[ Unholy Sabbath: The Battle of South Mountain in History and Memory, September 14, 1862 by Brian Matthew Jordan (Savas Beatie, 2012). Hardcover, 12 maps, illustrations, notes, appendices, interview, bibliography, index. Pages main/total:347/408. ISBN:978-1-61121-088-0 $32.95 ]
One can presumably write an exhaustive book covering the fighting at each gap alone [and indeed this has already been done for Crampton's Gap with Timothy Reese's Sealed with Their Lives], but the moderate level of complexity of Jordan's narrative is entirely appropriate to a campaign or battle study of the standard 300-400 page length. The action unfolds at brigade and regimental scales, and a full picture of the rugged topography and how it helped and hindered both sides is conveyed. Supporting the text is a good set of maps exhibiting the the amount of detail in unit placement and terrain features one comes to expect from books of this type and especially from this publisher.
Jordan's perspectives on writing history are refreshing. It is arguable whether the Special Order 191 controversy should be considered beyond the scope of a South Mountain study, but is pleases me when authors (like Jordan does here) recognize they have little to add to an already exhaustively documented subject and elect instead to use the footnotes to refer readers elsewhere. Many readers also prefer authors to take definite stands on controversial issues. Jordan is judicious is this regard. Some established views are confirmed. For instance, he is deeply critical of JEB Stuart's failure to properly screen all likely approaches to the South Mountain passes (a view that is supported by the evidence regardless of how moderated the opinions of contemporaries became over time), and it would be perverse not to be impressed by the stand of Rodes's brigade at Turner's Gap. On the other hand, the author demonstrates no interest in perpetuating either the simplistic standard view of McClellan's generalship or the psychological issues so many writers pin on Little Mac. The question of whether federal corps commander Jesse Reno was killed by friendly or hostile fire is handled by the presentation of both cases, leaving the reader to decide. What is rejected is any evidence that Reno was a "fragging" victim.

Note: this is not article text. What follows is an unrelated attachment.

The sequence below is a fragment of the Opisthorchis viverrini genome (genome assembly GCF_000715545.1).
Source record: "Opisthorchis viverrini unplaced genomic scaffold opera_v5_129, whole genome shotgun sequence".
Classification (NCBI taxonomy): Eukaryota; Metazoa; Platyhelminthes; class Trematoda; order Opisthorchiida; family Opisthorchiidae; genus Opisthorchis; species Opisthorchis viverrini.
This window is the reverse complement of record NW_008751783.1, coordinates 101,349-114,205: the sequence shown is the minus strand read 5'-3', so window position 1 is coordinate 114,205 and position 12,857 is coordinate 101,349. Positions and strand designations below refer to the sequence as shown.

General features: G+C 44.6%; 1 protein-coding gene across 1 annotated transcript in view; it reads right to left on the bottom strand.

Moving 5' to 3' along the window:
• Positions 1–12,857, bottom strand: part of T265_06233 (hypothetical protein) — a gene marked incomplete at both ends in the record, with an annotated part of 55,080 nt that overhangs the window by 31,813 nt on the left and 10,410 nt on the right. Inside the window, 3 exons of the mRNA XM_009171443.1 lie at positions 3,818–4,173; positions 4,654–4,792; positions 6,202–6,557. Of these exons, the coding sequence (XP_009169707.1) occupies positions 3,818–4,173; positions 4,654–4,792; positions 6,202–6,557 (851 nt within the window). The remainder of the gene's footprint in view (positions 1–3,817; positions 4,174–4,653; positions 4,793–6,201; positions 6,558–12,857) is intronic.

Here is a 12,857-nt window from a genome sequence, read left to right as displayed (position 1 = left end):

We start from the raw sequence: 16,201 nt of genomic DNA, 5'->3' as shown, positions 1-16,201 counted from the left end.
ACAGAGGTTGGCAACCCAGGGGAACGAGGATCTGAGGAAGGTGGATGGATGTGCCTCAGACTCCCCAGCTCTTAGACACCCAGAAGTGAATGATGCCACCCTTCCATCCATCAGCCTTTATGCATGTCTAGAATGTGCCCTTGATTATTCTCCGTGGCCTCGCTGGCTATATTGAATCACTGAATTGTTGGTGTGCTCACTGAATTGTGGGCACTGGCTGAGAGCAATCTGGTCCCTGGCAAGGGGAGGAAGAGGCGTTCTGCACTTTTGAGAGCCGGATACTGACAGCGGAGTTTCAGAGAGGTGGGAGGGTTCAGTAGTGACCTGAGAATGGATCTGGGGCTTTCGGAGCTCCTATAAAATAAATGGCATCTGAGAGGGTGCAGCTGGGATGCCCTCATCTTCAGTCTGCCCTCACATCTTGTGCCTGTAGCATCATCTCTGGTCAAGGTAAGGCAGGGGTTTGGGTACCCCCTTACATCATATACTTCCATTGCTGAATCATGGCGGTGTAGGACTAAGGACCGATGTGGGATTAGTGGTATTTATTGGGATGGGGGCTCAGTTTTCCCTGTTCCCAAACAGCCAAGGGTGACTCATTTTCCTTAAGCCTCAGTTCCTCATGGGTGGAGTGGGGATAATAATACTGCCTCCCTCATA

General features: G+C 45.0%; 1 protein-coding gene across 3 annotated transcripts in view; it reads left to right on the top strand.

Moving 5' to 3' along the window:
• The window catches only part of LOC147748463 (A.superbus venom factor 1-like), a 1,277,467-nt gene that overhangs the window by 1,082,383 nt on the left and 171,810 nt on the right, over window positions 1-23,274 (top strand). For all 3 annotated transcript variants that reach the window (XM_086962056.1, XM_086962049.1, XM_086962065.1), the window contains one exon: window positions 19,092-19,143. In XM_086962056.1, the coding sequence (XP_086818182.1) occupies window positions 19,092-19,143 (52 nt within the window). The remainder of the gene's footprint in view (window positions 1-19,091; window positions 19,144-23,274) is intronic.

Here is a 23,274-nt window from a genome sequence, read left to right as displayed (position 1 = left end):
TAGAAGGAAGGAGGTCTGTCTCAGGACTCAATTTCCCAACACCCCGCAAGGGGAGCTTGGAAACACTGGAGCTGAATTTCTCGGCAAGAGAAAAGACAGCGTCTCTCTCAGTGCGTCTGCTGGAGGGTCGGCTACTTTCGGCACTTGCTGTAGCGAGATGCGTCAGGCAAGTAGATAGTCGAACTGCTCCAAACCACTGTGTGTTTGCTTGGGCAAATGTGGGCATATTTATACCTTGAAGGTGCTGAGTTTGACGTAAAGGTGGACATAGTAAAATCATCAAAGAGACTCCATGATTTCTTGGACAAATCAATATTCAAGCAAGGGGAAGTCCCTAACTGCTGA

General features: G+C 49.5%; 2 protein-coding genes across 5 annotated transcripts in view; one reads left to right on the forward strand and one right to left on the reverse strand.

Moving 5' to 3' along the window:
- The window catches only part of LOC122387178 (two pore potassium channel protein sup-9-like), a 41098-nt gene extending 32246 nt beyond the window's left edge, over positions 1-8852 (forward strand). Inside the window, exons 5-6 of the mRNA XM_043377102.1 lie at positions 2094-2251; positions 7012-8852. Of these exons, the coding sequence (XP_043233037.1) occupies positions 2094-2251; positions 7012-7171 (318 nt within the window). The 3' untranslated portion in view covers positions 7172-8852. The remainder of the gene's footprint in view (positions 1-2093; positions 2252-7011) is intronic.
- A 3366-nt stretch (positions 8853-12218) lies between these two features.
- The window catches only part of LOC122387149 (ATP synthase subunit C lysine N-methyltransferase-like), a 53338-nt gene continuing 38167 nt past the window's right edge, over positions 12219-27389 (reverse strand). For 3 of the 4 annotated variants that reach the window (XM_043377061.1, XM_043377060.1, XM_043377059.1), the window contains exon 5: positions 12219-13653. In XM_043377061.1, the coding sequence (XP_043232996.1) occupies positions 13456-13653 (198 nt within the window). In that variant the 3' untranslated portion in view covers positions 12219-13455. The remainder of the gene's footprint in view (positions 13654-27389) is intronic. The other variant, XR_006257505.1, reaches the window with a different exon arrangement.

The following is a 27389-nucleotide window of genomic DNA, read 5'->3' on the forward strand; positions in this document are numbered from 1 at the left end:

In a later chapter relating the thoughts of soldiers and civilians on the meaning of the battle, the author makes the trenchant point that the South Mountain battle represented McClellan's clearest offensive victory to date, offensive being the key word in the sense that driving Confederates from strong positions (regardless of local numerical superiority) meant far more to the men than simply successfully holding ground against attack. Giving South Mountain a status rarely approached by later writers and historians, many veterans indicated in their own writings a symbolic renewal of martial confidence after South Mountain, a tonic to the demoralization of the Seven Days and 2nd Bull Run. On the other side, as one might expect after defeat, Confederate military and civilian observers tended to underplay the significance (and certainly any symbolic meaning) of the fights at the gaps, naturally stressing the successes of individual stands and the overwhelming numbers of the enemy.
Unholy Sabbath is clearly the cream of the crop when it comes to South Mountain studies. With its all around appealing presentation, even Civil War readers not typically interested in campaign or battle studies will likely find themselves drawn in by the writing. If bookshelf space exists for only one South Mountain book, the choice should be Brian Jordan's Unholy Sabbath.